Archiving the Apricots

The glorious days of fruit season are upon us again. It’s been a few years since we had a really good one, with all the trees bending low with the weight of  heavy fruits. Across Santa Fe, grocery store shelves are sold out of jars and lids within hours, and the sound of ball jars pinging sealed can be heard ringing out.

It’s been a couple few years since we had apricots to speak of, some say a decade has gone by since the sight of fallen apricot covered streets and gardens graced our fair villa. So much happens in a decade! I can’t help but reflect on how we grow between each cycle of harvest and preservation, gleaning our fruit, learning new ways to preserve it, and ripening into our ability to put everything else on hold because the apricots must be put up today.

From the fledgling days where we nervously try to get every last air bubble out of our jars, to the experiments with fermented chutney or hard cider, we are always in some state of beginners mind when it comes to putting up the harvest. And we are also rewarded for our efforts, becoming more and more skilled with each go round. The fruit teaches us, and brings us gently into the fold of radical homemaking. How can we say no to this gift from the trees, the bees, and the magical year that it all bears fruit?

Because I know I’ll forget between now and the next apricot year, here’s a little log of what’s gone down in my kitchen so far.

First, the canning. Here’s a blurry, satisfied, late night shot of some of it. I wasn’t super creative with my jams this year–next time I’ll make spiced ginger or rosehip-clementine-apricot jam like my friends did. Me, I’d just cook down the fruit as it fell (I call it “splat-ripened”) or was picked, then either make a simple pomonas pectin jam (my attempts at homemade pectin have flopped–advice?) or apricot butter (fruit and sugar in the crockpot till cooked down and darkened) depending on how much time I needed to buy myself.

I stopped myself after 45 jars, because really there is too much of a good thing and how much can we truly eat when so much fruit is still ripening on the tree?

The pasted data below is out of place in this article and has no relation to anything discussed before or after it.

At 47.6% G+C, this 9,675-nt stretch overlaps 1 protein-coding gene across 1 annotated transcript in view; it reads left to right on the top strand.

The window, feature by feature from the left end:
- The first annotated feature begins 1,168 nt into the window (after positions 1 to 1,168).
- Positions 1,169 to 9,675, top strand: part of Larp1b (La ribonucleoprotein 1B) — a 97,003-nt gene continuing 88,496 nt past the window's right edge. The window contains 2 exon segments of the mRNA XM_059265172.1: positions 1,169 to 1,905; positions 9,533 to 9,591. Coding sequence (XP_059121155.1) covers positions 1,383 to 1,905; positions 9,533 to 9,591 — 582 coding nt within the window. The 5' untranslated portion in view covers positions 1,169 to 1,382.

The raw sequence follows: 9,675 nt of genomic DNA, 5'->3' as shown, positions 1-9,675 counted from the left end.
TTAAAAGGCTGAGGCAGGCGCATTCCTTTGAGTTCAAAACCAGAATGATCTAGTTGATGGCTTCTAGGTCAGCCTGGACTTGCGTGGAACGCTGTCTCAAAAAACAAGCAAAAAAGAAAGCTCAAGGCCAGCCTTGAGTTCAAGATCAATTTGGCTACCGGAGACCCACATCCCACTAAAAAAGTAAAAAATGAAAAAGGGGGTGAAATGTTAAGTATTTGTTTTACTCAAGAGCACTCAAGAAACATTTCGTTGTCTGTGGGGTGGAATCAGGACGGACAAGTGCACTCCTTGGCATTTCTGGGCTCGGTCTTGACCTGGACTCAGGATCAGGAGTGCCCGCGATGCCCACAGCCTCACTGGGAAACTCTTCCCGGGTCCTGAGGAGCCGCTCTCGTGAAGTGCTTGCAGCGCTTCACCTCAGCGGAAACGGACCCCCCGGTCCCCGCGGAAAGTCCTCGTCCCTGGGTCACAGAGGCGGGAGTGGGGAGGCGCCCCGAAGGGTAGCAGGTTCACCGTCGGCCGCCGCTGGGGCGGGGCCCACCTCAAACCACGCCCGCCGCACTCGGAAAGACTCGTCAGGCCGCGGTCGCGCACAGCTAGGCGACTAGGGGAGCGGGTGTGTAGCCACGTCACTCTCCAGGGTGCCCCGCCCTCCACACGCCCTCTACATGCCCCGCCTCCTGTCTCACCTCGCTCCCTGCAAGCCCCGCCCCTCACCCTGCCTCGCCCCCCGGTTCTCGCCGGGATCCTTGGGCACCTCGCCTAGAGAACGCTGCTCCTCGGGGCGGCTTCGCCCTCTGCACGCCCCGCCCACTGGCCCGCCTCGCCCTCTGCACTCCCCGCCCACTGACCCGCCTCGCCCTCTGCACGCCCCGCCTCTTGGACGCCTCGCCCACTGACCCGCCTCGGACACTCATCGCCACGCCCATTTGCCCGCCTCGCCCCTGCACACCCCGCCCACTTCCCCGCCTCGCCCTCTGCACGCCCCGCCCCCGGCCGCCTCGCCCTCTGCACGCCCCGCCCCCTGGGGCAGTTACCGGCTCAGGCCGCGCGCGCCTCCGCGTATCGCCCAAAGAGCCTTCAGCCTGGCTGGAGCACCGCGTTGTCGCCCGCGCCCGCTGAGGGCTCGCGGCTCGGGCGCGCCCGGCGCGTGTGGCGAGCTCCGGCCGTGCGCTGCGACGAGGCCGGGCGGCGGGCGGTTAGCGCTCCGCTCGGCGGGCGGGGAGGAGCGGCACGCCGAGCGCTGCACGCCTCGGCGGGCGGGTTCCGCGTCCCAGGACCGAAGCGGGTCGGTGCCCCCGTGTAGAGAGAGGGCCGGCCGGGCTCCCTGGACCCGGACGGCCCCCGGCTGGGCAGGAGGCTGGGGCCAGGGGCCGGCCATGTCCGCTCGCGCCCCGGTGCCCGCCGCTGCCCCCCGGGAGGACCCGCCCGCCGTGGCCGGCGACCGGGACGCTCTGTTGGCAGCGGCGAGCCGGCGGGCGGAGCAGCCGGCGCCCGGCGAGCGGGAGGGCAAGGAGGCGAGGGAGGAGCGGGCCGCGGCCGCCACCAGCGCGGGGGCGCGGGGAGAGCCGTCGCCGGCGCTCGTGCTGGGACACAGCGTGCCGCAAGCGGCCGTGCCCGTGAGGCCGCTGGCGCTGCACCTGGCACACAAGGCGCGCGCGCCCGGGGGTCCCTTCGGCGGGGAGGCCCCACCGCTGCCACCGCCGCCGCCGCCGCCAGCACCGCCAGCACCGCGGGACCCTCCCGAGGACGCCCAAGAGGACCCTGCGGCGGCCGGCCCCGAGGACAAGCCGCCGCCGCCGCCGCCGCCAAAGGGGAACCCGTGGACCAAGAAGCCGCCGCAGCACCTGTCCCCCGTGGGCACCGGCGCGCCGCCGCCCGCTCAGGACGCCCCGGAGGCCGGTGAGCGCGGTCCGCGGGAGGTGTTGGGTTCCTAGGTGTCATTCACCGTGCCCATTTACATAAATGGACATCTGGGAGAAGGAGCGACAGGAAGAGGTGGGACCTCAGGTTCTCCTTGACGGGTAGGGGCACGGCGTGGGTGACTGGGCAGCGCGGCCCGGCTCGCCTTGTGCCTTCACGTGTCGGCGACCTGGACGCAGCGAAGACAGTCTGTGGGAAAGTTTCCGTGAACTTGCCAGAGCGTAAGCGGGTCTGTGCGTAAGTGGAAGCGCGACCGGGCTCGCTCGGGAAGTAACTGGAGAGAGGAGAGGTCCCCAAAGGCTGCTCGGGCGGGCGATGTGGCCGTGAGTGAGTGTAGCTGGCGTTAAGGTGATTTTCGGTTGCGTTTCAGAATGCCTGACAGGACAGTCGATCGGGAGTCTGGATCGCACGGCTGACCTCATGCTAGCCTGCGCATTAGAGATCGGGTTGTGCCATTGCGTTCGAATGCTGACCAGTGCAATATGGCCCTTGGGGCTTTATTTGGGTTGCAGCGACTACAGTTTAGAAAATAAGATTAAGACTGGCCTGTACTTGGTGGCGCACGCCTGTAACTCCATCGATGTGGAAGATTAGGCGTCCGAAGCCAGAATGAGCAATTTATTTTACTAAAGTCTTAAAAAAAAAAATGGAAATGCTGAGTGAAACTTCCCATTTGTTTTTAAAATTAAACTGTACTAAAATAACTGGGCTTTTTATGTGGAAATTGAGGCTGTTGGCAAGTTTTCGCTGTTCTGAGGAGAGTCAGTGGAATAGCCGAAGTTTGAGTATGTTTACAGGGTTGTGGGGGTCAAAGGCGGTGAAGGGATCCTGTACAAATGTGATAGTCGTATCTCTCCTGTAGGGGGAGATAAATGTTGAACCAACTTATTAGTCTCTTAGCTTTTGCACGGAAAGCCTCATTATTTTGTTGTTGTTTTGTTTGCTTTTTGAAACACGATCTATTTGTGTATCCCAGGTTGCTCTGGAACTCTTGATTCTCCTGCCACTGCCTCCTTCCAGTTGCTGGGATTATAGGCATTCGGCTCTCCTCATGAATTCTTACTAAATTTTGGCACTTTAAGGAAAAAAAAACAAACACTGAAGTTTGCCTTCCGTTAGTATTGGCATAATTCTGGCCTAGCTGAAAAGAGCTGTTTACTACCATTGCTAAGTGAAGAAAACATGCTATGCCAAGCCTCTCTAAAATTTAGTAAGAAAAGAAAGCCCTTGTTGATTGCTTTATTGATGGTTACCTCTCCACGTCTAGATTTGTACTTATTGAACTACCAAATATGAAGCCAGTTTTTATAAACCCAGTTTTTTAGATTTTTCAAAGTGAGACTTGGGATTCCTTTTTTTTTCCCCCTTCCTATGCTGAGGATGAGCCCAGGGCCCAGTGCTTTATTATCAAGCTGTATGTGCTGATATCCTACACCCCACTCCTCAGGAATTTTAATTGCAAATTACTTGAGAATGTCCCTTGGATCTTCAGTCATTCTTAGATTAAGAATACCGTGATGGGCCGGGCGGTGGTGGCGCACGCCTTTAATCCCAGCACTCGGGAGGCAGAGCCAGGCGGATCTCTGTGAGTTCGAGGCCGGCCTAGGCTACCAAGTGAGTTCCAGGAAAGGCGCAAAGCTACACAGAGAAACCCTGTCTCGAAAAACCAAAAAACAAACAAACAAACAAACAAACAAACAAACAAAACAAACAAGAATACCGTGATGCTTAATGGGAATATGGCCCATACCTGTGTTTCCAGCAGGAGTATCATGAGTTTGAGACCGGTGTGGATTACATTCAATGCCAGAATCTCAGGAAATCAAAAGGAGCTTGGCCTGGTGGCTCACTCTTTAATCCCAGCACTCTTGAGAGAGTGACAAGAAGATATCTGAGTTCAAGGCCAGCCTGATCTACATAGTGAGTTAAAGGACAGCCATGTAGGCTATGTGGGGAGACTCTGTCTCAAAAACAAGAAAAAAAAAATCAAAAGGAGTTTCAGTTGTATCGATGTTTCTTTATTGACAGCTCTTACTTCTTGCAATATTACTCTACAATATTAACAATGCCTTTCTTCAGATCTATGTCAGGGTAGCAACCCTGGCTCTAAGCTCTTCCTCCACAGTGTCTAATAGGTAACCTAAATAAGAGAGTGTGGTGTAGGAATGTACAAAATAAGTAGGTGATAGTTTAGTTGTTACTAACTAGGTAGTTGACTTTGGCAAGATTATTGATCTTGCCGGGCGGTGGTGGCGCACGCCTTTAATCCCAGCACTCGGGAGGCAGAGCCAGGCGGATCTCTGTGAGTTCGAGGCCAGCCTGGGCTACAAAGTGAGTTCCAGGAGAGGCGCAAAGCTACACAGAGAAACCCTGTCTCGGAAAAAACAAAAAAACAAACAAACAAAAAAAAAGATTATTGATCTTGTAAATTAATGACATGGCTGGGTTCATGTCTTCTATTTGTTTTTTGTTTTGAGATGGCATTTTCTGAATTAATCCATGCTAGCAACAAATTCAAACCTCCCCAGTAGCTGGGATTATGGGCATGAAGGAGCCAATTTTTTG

Next I got to work freezing the choicest fruit–Just ripe enough to be heavenly but not even close to mushy. I dumped the fruit into a big bowl filled with water and a few teaspoons of citric acid (ascorbic acid from Vitamin C capsules would also be great) to keep them from discoloring. Then split, pitted, and frozen on cookie sheets and then stored in bags or containers.

Not pictured is my apricot brandy–a gallon jar filled with ripe, whole fruit, covered in three cups of sugar and cheap vodka. Already the smell of this brew is positively ambrosial, but I think I’ll give it a few more weeks for kicks. Strain as well as humanly possible. This is another place to get more creative–anise stars? Cinnamon sticks? Since we don’t really drink much brandy, however homemade-ish, I’ll be giving pretty little bottles at Christmas time. Also, next time I’ll be sure to use an organic, quality vodka.
Totally new for me this year is drying fruit. We don’t have a dehydrator, so it always seemed sort of off limits. Funny how the simplest things that you know are as ancient as mankind can seem like the most impossible. In my ’80s edition of Putting Food By there was a little note about how Ferminia Chavez of Las Trampas, New Mexico sun-dried her apricots thusly: Add two table spoons of kosher salt to a gallon of water. Dip the ripe fruit in, then split with your fingers, take out the pit, and turn the fruit slightly inside out. Then put in the sun till dry. I thought to myself, if this worked for Ferminia Chavez just up the road in Las Trampas, why shouldn’t it work for me?